No matter what business sector you work in, you’ve likely heard a lot about employee engagement. It has become the holy grail of the modern business world, guaranteeing benefits for both companies and employees alike. Increased employee engagement promises improvements in recruitment, productivity, innovation, retention, and reputation for companies of any size. Because you can gain so much from having positive employee engagement within your organization, taking steps to improve it is critical for success.
October 16, 2019 might seem like just a normal Wednesday, but this year it commemorates National Boss’s Day. This fun holiday, founded in 1958, is a reminder to appreciate everything your boss has done for you personally and professionally throughout the year. A great boss can look out for you in the workplace, invest in your professional growth, and motivate you to do your best work.
Peer to peer employee recognition has many benefits for both organizations and their people, but building a case for a recognition program in your company can prove difficult for HR pros!
As an HR professional, a large part of your job is to ensure your employees have the resources they need to have a successful career at your company. Today, over 47 percent of employees in the workforce are between the ages of 16 and 34. With such a large portion of the workforce made up of young professionals, HR professionals need to stay up to date on how best to engage and retain their developing talent.
Off site—but not out of mind. There are major benefits to operating distributed teams, most notably the ability to recruit and work with talented individuals from all over the world. However, a remote workforce can also pose potential risks. It can be challenging to maintain consistent productivity and accountability, as well as build a team of long-term workers.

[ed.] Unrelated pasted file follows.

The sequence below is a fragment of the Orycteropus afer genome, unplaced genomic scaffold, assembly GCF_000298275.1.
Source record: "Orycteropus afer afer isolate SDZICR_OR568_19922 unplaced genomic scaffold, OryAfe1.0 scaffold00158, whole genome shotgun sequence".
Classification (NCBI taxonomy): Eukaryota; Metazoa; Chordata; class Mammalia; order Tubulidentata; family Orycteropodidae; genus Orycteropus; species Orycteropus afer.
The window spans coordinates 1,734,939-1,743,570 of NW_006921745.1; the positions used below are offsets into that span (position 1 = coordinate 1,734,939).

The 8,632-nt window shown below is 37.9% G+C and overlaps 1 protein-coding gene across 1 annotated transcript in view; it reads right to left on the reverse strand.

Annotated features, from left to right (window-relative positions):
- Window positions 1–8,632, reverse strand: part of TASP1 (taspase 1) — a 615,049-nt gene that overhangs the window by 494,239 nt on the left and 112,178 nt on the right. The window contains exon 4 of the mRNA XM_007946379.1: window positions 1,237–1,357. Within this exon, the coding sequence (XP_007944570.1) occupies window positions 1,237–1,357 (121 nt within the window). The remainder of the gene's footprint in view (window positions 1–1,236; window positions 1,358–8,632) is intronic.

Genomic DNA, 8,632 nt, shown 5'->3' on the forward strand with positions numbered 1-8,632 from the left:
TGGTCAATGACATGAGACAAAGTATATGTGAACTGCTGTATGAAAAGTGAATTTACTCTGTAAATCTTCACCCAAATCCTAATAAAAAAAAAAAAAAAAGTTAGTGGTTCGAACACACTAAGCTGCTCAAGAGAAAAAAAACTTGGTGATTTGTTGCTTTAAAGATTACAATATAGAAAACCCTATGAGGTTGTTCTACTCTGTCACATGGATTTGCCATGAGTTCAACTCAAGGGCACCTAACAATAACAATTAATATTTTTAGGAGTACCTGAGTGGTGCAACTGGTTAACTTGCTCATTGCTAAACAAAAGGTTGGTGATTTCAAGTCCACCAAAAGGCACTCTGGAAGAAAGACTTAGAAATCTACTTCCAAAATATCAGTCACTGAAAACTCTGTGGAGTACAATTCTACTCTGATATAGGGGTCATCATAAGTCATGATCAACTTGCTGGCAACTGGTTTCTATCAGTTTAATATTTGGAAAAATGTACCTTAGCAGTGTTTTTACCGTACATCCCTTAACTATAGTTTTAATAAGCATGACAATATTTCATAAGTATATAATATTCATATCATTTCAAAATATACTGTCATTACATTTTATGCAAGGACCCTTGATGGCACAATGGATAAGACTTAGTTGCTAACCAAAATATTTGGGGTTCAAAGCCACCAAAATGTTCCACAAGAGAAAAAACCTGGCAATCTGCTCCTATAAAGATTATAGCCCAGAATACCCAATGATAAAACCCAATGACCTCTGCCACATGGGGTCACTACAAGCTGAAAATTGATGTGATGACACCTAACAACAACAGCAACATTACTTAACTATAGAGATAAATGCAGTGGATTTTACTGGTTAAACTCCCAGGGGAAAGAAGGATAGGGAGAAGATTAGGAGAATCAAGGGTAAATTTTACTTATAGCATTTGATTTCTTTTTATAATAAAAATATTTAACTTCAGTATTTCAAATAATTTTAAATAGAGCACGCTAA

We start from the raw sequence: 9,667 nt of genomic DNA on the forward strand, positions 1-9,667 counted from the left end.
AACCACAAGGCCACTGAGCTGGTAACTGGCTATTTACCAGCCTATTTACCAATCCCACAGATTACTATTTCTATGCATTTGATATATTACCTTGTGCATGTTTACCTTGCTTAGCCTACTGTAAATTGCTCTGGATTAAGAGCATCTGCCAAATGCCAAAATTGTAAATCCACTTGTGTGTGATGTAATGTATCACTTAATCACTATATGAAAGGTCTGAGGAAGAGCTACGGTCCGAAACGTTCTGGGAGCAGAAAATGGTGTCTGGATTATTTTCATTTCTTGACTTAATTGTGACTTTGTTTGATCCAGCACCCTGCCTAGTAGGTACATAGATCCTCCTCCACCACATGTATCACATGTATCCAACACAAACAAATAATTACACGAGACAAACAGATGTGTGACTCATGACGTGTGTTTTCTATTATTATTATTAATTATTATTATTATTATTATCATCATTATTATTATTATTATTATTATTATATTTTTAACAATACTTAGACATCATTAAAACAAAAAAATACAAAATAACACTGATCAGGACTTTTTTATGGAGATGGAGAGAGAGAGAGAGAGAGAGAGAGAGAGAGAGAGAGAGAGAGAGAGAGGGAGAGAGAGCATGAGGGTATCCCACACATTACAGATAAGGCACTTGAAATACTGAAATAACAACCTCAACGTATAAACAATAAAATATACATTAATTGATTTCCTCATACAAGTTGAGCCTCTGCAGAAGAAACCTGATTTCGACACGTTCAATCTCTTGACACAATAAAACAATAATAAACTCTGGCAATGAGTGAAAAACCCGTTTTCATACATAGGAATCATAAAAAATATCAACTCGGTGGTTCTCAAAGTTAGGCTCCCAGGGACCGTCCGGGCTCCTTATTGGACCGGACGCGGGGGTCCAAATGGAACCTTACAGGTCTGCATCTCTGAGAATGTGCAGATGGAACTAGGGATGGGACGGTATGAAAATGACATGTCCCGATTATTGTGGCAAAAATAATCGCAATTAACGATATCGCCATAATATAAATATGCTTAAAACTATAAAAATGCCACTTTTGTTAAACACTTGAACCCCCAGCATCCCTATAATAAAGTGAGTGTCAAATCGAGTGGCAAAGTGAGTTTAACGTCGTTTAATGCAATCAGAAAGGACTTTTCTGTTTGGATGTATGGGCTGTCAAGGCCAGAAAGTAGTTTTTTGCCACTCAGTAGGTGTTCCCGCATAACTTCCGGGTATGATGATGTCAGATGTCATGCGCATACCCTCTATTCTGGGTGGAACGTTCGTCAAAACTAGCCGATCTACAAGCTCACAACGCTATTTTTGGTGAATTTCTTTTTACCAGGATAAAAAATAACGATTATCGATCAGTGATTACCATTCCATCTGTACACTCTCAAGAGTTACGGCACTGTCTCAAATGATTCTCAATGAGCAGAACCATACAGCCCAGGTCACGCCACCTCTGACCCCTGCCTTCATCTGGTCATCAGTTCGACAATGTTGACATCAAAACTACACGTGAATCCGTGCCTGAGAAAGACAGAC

The world of work is constantly evolving. For employees, experts predict that finding a job will be simpler than it was a decade ago. Since employees have so many job opportunities in front of them, it’s even more crucial to understand exactly what job seekers are looking for this year.
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Look around your workplace. It’s teeming with diversity. Your office is likely filled with employees from various generations, such as the silent generation, baby boomers, Gen X and millennials. And soon it will employ a new cohort of young professionals: Gen Z.
Here’s how we react when we hear about strong teams: 🎉
Here’s how we react when we hear about “team building activities”: 😰
HR professionals can find themselves in a difficult situation when it comes to identifying employee genders. Annual EEO-1 or employee demographic reports limit employee gender to just two options, male and female, but gender identity is often not that black and white. As more employees identify as non-binary, HR teams have to find a balance between compliance and acceptance in their workplaces.
Senior leaders are critical in any organization. So what happens when they leave? A recent leadership shakeup at the Consumer Financial Protection Bureau (CFPB) brought this question into full focus. When top-level leaders come on board, companies hope they will go the distance. However, we know this isn’t always the case—especially in high-growth companies where needs are ever-changing.